(CBS News) It's another busy day of celebrations in the Diamond Jubilee, marking Queen Elizabeth II's 60 years on the throne.
The centerpiece of Monday's events will be a star-studded concert at Buckingham Palace featuring performances by Elton John, Paul McCartney, Annie Lenox, Shirley Bassey, Kylie Minogue, Stevie Wonder, Robbie Williams and others.
But the celebrations aren't just in London. The four-day celebration is being marked in all the countries in which Elizabeth is head of state. In New Zealand, a bonfire beacon was lit Monday - one of the many being lit across the queen's realm.
The queen herself - once she presumably warms up from her travails of Sunday - will light the last beacon in London Monday night after another series of events.
But people are still talking about the spectacle on the River Thames Sunday when more than a million people lined the banks of the waterway, braving some nasty weather to watch a display of pageantry that was truly fit for a queen. Nothing harks back to the days of glory when Britannia ruled the waves like a river full of a thousand boats and with the Queen on a royal barge at the head of them, as it was Sunday. This being the 21st century, the royal barge was a converted river cruiser made fit for a queen - but it's the thought that counts.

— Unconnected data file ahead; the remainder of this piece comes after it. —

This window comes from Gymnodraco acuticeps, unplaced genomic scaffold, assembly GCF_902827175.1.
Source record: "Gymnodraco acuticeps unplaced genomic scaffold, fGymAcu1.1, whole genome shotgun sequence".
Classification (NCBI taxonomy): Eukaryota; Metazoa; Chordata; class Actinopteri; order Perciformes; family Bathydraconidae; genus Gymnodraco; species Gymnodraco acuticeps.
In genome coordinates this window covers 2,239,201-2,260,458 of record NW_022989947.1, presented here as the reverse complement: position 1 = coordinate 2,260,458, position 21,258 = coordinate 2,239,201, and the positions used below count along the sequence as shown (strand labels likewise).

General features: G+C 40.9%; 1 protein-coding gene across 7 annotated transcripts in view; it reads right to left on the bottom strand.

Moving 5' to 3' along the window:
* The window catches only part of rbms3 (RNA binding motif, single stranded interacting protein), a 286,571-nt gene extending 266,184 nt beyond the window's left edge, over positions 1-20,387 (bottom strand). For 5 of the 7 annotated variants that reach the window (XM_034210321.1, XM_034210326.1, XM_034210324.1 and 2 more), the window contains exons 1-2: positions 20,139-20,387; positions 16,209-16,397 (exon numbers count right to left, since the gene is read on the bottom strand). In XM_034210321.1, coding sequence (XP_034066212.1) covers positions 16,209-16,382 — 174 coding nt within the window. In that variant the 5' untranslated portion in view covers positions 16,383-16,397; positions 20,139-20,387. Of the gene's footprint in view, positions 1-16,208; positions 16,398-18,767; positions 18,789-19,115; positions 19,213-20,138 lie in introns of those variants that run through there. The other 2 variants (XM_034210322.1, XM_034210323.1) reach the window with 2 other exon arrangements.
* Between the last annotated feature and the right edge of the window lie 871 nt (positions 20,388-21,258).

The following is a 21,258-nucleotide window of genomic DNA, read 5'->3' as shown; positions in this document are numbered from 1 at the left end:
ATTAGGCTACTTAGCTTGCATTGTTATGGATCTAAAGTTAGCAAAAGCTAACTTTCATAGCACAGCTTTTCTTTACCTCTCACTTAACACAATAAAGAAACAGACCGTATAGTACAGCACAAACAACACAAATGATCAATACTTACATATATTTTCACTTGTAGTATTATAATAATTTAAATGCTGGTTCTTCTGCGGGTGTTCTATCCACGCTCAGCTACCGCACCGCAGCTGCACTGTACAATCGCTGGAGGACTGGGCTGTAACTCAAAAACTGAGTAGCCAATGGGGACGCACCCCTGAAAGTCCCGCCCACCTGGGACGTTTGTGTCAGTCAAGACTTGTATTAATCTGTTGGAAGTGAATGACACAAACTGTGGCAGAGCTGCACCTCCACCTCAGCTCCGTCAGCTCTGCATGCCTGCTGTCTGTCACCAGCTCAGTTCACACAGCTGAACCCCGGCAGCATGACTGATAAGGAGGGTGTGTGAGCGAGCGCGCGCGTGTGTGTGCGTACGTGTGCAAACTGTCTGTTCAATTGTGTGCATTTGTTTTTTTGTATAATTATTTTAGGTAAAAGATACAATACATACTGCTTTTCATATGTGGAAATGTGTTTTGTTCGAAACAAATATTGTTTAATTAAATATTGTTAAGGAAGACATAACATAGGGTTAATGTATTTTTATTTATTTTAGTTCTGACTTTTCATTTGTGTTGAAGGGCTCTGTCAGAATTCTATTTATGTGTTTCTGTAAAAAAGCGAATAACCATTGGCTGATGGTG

One reveler, drenched by the soaking rain said, "We don't mind, we've got waterproof coats, waterproof trousers, we've got coats, we've got food, we've got good company."
And boy did she have company: The crowd, which stretched for miles along the riverbank and across its bridges, was estimated at well over a million. And if the weather was cold and wet, so much the better for demonstrating the quality the British so much admire in themselves and in their Queen - pluck.
The pageant was a very British event, even down to the weather. There hasn't been a river pageant for 350 years, and it may be at least that long before the next one. The inspiration for the pageant came from an old painting by Canaletto of a river pageant in the 1700s. The River Thames was then London's main street, and for a day on Sunday, it was again.
The celebration was also about creating nostalgia for the future - and it supplied images galore.
This four-day celebration is taking many forms. Nothing would take this queen away from the year's biggest horse race, so Epsom Derby Day was conveniently folded into the weekend's events.
And for those not able to get to the big festivities, there have been hundreds of small street parties held across the land.
But, what people will be talking about was the lasting image of an 86-year-old woman, standing in the rain, watching the boats go by and returning the tribute to her people.